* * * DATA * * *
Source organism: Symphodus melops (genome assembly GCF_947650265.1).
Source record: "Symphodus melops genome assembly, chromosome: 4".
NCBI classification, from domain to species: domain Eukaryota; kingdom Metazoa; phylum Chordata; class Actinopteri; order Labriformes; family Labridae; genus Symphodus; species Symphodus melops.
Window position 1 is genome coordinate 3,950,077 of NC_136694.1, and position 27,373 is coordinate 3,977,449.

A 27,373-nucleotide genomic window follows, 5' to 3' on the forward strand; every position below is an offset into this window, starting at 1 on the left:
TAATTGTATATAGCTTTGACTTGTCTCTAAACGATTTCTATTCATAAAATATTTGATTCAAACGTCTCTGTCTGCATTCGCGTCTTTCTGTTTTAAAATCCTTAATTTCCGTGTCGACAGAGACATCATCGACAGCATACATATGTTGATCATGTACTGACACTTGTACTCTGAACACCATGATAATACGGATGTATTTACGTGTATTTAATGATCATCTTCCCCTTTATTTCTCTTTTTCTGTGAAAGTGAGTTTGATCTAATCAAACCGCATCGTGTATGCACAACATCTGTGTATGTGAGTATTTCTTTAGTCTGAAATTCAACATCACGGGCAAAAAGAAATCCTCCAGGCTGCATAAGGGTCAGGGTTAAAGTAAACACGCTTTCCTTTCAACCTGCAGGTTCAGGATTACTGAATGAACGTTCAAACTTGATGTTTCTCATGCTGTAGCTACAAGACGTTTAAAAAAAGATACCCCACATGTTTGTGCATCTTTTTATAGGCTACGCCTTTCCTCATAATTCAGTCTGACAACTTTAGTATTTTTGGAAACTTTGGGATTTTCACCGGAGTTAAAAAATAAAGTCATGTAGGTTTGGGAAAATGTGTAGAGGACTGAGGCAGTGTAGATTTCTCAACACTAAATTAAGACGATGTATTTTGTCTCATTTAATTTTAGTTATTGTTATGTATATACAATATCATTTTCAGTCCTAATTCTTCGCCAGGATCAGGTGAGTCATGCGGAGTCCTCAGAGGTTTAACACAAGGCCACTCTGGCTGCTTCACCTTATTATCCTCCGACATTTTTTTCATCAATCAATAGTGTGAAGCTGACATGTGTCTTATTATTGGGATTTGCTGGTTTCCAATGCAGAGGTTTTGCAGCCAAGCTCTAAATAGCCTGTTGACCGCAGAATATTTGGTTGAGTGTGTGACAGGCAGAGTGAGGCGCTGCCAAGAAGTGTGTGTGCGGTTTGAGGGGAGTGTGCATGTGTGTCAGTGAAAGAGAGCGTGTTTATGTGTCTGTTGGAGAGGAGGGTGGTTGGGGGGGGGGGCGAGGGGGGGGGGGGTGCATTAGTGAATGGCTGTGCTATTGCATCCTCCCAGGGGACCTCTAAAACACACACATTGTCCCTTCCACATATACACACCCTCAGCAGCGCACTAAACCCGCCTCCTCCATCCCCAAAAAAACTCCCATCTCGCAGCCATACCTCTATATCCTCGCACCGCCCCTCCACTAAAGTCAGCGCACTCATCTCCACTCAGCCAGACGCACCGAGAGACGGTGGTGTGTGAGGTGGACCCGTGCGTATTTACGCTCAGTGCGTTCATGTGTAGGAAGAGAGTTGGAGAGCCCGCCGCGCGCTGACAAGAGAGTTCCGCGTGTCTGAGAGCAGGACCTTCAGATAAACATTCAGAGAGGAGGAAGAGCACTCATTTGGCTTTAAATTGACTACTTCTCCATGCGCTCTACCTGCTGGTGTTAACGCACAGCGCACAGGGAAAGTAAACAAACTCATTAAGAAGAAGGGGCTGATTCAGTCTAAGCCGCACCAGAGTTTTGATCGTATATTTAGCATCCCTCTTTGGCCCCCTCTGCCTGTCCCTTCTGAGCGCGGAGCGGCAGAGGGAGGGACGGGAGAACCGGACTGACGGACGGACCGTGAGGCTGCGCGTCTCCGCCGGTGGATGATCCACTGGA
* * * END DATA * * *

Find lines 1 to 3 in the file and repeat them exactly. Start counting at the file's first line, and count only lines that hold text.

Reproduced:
Source organism: Symphodus melops (genome assembly GCF_947650265.1).
Source record: "Symphodus melops genome assembly, chromosome: 4".
NCBI classification, from domain to species: domain Eukaryota; kingdom Metazoa; phylum Chordata; class Actinopteri; order Labriformes; family Labridae; genus Symphodus; species Symphodus melops.